Trichloroethylene (TCE)

Trichloroethylene, which can cause kidney cancer, was originally developed as an anesthetic.

Credit: Science Museum Group, CC BY-NC-SA

What is trichloroethylene?

Trichloroethylene (TCE) is a volatile, colorless liquid organic chemical. TCE does not occur naturally and is created by chemical synthesis. It is used primarily to make refrigerants and other hydrofluorocarbons and as a degreasing solvent for metal equipment. TCE is also used in some household products, such as cleaning wipes, aerosol cleaning products, tool cleaners, paint removers, spray adhesives, and carpet cleaners and spot removers. Commercial dry cleaners also use trichloroethylene as a spot remover.

How are people exposed to trichloroethylene?

TCE may be found in the air, water, and soil at places where it is produced or used. It breaks down slowly and remains in the environment for a long time. It readily passes through soil and can accumulate in groundwater.

People in the general population can be exposed to trichloroethylene by inhaling it in indoor and outdoor air, drinking contaminated water, or eating foods that have been washed or processed with contaminated water. Because this chemical was used extensively by the US military to degrease equipment, contaminated soil and groundwater can be found near many current and former military bases.

People who work with TCE may inhale the chemical from the air and absorb it through the skin.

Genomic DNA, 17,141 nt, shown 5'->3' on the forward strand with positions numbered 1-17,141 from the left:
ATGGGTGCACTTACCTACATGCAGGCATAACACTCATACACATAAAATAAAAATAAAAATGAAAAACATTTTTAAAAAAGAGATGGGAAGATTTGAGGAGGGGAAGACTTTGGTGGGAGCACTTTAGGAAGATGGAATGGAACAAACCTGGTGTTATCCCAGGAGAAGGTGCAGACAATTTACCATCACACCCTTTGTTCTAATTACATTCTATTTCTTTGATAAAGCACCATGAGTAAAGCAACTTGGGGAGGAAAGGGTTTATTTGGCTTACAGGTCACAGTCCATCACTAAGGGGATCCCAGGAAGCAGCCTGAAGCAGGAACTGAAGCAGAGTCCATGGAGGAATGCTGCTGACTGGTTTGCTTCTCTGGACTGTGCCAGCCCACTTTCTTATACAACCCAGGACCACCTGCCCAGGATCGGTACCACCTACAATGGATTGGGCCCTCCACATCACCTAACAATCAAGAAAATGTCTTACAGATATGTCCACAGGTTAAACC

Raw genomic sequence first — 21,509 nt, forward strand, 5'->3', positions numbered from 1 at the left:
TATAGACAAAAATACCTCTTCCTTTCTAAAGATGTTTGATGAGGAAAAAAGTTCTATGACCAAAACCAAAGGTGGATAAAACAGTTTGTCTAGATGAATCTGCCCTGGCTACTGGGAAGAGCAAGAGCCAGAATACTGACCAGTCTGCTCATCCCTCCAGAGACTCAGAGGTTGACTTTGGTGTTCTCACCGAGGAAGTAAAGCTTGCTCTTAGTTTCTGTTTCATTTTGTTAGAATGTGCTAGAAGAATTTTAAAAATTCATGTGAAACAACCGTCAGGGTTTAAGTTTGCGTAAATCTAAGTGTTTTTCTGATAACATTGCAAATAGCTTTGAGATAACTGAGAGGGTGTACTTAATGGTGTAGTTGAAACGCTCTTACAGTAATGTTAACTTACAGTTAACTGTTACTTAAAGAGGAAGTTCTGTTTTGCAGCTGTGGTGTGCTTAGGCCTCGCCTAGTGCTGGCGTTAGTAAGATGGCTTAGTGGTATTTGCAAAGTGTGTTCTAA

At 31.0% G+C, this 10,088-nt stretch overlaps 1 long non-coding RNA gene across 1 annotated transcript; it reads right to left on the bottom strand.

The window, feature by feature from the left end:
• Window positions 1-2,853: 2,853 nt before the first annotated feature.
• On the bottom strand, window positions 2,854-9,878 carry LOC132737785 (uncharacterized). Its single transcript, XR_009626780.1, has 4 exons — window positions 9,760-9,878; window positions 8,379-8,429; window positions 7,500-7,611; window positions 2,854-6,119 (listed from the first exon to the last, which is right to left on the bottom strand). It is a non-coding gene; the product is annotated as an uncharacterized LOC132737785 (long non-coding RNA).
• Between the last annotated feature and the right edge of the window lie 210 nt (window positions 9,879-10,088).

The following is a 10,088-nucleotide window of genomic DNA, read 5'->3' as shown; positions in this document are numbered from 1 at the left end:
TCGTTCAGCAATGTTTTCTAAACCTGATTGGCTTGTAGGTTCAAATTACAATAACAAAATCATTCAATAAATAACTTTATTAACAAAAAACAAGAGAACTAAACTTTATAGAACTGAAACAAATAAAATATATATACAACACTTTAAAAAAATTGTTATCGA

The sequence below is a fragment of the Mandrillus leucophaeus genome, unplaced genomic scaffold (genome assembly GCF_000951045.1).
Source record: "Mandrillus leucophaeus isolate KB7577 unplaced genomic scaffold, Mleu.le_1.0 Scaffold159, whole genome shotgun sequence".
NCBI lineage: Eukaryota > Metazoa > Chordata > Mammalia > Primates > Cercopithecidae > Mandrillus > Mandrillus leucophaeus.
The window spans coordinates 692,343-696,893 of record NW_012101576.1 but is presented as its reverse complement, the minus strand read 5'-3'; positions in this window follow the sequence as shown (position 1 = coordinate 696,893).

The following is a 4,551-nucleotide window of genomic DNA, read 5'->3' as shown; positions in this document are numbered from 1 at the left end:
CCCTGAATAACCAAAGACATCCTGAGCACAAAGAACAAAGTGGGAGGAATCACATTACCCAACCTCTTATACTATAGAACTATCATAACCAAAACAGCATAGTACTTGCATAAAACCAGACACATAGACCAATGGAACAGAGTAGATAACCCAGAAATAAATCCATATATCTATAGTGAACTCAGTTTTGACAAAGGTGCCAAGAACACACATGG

Historically, TCE was used as a surgical anesthetic and inhaled analgesic. The Food and Drug Administration banned such use in the United States in 1977.

Which cancers are associated with exposure to trichloroethylene?

Prolonged or repeated exposure of trichloroethylene causes kidney cancer. Some evidence suggests that it may be associated with an increased risks of non-Hodgkin lymphoma and, possibly, liver cancer.

How can exposures be reduced?

People who work with or near TCE should wear protective equipment and minimize exposure to the chemical.

In general, people should avoid drinking water known to be contaminated with TCE, and children should be prevented from playing in areas where the chemical has been found in the soil. Always follow instructions on product labels to minimize exposure to hazardous chemicals such as TCE.

Selected References:

  • Agency for Toxic Substances and Disease Registry (ATSDR). Toxicological Profile for Trichloroethylene (Update). U.S. Public Health Service, U.S. Department of Health and Human Services, Atlanta, GA. 2014. Also available online. Last accessed May 25, 2018.
  • National Institute of Occupational Safety and Health. Trichloroethylene, NIOSH Pocket Guide to Chemical Hazards. Atlanta, GA: Centers for Disease Control and Prevention, 2010. Also available online. Last accessed May 25, 2018. 
  • National Toxicology Program. 2016. Trichloroethylene, Report on Carcinogens, Fourteenth Edition.; Research Triangle Park, NC: U.S. Department of Health and Human Services, Public Health Service. Also available online. Last accessed May 25, 2018.
  • Posted: December 10, 2018

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